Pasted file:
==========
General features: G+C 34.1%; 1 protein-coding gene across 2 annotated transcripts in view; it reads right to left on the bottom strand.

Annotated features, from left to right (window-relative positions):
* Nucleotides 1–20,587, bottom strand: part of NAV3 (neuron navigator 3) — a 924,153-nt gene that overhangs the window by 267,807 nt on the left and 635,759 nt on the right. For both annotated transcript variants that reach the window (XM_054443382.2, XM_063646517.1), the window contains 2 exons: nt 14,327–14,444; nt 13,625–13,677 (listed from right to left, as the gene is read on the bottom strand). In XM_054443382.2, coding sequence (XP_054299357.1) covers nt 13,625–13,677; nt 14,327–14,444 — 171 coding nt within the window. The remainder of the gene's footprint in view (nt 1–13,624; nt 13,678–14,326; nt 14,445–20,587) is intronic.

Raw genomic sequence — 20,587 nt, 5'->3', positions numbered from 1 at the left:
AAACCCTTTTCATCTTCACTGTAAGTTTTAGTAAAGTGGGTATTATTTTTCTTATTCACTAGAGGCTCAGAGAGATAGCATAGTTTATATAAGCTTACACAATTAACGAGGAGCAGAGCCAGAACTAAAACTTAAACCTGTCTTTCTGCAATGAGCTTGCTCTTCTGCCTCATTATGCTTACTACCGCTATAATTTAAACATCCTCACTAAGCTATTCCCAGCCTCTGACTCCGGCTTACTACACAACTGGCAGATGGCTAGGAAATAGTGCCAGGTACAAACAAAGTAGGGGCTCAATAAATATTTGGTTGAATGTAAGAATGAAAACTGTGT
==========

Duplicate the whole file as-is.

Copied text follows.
General features: G+C 34.1%; 1 protein-coding gene across 2 annotated transcripts in view; it reads right to left on the bottom strand.

Annotated features, from left to right (window-relative positions):
* Nucleotides 1–20,587, bottom strand: part of NAV3 (neuron navigator 3) — a 924,153-nt gene that overhangs the window by 267,807 nt on the left and 635,759 nt on the right. For both annotated transcript variants that reach the window (XM_054443382.2, XM_063646517.1), the window contains 2 exons: nt 14,327–14,444; nt 13,625–13,677 (listed from right to left, as the gene is read on the bottom strand). In XM_054443382.2, coding sequence (XP_054299357.1) covers nt 13,625–13,677; nt 14,327–14,444 — 171 coding nt within the window. The remainder of the gene's footprint in view (nt 1–13,624; nt 13,678–14,326; nt 14,445–20,587) is intronic.

Raw genomic sequence — 20,587 nt, 5'->3', positions numbered from 1 at the left:
AAACCCTTTTCATCTTCACTGTAAGTTTTAGTAAAGTGGGTATTATTTTTCTTATTCACTAGAGGCTCAGAGAGATAGCATAGTTTATATAAGCTTACACAATTAACGAGGAGCAGAGCCAGAACTAAAACTTAAACCTGTCTTTCTGCAATGAGCTTGCTCTTCTGCCTCATTATGCTTACTACCGCTATAATTTAAACATCCTCACTAAGCTATTCCCAGCCTCTGACTCCGGCTTACTACACAACTGGCAGATGGCTAGGAAATAGTGCCAGGTACAAACAAAGTAGGGGCTCAATAAATATTTGGTTGAATGTAAGAATGAAAACTGTGT